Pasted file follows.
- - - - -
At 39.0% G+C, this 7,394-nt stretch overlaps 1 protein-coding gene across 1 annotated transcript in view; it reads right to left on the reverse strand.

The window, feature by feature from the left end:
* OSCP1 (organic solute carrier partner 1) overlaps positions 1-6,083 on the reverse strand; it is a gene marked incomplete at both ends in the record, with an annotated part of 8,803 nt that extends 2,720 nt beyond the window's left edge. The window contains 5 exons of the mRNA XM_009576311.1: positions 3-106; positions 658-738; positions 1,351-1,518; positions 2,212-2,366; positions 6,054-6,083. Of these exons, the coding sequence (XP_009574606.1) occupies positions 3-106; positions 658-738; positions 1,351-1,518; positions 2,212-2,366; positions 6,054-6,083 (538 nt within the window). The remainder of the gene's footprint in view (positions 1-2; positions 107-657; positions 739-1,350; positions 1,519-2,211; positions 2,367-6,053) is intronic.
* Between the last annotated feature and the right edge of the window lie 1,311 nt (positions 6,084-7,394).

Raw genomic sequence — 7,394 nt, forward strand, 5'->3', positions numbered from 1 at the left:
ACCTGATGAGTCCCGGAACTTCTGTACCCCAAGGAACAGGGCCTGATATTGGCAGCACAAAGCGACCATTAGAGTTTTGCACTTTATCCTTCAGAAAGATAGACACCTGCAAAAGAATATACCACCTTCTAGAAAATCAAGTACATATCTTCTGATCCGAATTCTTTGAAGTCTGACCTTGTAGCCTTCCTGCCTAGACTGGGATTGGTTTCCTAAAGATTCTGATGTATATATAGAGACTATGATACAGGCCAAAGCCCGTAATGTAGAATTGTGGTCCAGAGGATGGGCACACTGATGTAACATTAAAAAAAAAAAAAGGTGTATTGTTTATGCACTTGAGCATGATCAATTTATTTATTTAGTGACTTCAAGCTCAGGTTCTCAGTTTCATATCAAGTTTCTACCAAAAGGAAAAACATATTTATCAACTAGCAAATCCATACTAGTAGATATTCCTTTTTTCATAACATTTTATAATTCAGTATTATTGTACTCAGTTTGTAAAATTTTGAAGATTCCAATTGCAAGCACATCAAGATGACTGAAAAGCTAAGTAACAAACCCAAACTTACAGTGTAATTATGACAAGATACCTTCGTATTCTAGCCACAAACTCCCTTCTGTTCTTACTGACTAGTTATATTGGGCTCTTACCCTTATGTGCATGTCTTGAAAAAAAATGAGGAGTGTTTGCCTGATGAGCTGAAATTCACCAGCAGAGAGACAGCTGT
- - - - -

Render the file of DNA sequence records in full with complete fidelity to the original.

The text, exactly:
At 39.0% G+C, this 7,394-nt stretch overlaps 1 protein-coding gene across 1 annotated transcript in view; it reads right to left on the reverse strand.

The window, feature by feature from the left end:
* OSCP1 (organic solute carrier partner 1) overlaps positions 1-6,083 on the reverse strand; it is a gene marked incomplete at both ends in the record, with an annotated part of 8,803 nt that extends 2,720 nt beyond the window's left edge. The window contains 5 exons of the mRNA XM_009576311.1: positions 3-106; positions 658-738; positions 1,351-1,518; positions 2,212-2,366; positions 6,054-6,083. Of these exons, the coding sequence (XP_009574606.1) occupies positions 3-106; positions 658-738; positions 1,351-1,518; positions 2,212-2,366; positions 6,054-6,083 (538 nt within the window). The remainder of the gene's footprint in view (positions 1-2; positions 107-657; positions 739-1,350; positions 1,519-2,211; positions 2,367-6,053) is intronic.
* Between the last annotated feature and the right edge of the window lie 1,311 nt (positions 6,084-7,394).

Raw genomic sequence — 7,394 nt, forward strand, 5'->3', positions numbered from 1 at the left:
ACCTGATGAGTCCCGGAACTTCTGTACCCCAAGGAACAGGGCCTGATATTGGCAGCACAAAGCGACCATTAGAGTTTTGCACTTTATCCTTCAGAAAGATAGACACCTGCAAAAGAATATACCACCTTCTAGAAAATCAAGTACATATCTTCTGATCCGAATTCTTTGAAGTCTGACCTTGTAGCCTTCCTGCCTAGACTGGGATTGGTTTCCTAAAGATTCTGATGTATATATAGAGACTATGATACAGGCCAAAGCCCGTAATGTAGAATTGTGGTCCAGAGGATGGGCACACTGATGTAACATTAAAAAAAAAAAAAGGTGTATTGTTTATGCACTTGAGCATGATCAATTTATTTATTTAGTGACTTCAAGCTCAGGTTCTCAGTTTCATATCAAGTTTCTACCAAAAGGAAAAACATATTTATCAACTAGCAAATCCATACTAGTAGATATTCCTTTTTTCATAACATTTTATAATTCAGTATTATTGTACTCAGTTTGTAAAATTTTGAAGATTCCAATTGCAAGCACATCAAGATGACTGAAAAGCTAAGTAACAAACCCAAACTTACAGTGTAATTATGACAAGATACCTTCGTATTCTAGCCACAAACTCCCTTCTGTTCTTACTGACTAGTTATATTGGGCTCTTACCCTTATGTGCATGTCTTGAAAAAAAATGAGGAGTGTTTGCCTGATGAGCTGAAATTCACCAGCAGAGAGACAGCTGT